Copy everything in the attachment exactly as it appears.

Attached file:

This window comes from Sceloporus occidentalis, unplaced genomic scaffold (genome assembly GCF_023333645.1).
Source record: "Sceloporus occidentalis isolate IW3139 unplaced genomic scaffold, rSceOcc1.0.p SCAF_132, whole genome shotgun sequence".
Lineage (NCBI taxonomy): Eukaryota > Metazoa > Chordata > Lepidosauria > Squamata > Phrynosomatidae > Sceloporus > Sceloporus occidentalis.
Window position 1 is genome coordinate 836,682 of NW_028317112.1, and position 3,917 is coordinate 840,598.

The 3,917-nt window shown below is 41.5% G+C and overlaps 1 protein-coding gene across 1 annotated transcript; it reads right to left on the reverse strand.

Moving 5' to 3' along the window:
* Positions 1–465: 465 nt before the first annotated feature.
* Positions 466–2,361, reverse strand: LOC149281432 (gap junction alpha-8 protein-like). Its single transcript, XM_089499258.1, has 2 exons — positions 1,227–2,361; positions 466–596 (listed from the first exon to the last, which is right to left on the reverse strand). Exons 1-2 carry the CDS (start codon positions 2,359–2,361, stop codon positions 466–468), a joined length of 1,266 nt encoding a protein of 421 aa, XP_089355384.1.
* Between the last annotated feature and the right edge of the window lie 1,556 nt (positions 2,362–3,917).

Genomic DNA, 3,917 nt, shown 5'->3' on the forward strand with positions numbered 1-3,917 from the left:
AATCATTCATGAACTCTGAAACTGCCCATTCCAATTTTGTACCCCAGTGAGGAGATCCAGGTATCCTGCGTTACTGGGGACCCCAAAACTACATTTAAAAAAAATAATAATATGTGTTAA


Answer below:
This window comes from Sceloporus occidentalis, unplaced genomic scaffold (genome assembly GCF_023333645.1).
Source record: "Sceloporus occidentalis isolate IW3139 unplaced genomic scaffold, rSceOcc1.0.p SCAF_132, whole genome shotgun sequence".
Lineage (NCBI taxonomy): Eukaryota > Metazoa > Chordata > Lepidosauria > Squamata > Phrynosomatidae > Sceloporus > Sceloporus occidentalis.
Window position 1 is genome coordinate 836,682 of NW_028317112.1, and position 3,917 is coordinate 840,598.

The 3,917-nt window shown below is 41.5% G+C and overlaps 1 protein-coding gene across 1 annotated transcript; it reads right to left on the reverse strand.

Moving 5' to 3' along the window:
* Positions 1–465: 465 nt before the first annotated feature.
* Positions 466–2,361, reverse strand: LOC149281432 (gap junction alpha-8 protein-like). Its single transcript, XM_089499258.1, has 2 exons — positions 1,227–2,361; positions 466–596 (listed from the first exon to the last, which is right to left on the reverse strand). Exons 1-2 carry the CDS (start codon positions 2,359–2,361, stop codon positions 466–468), a joined length of 1,266 nt encoding a protein of 421 aa, XP_089355384.1.
* Between the last annotated feature and the right edge of the window lie 1,556 nt (positions 2,362–3,917).

Genomic DNA, 3,917 nt, shown 5'->3' on the forward strand with positions numbered 1-3,917 from the left:
AATCATTCATGAACTCTGAAACTGCCCATTCCAATTTTGTACCCCAGTGAGGAGATCCAGGTATCCTGCGTTACTGGGGACCCCAAAACTACATTTAAAAAAAATAATAATATGTGTTAA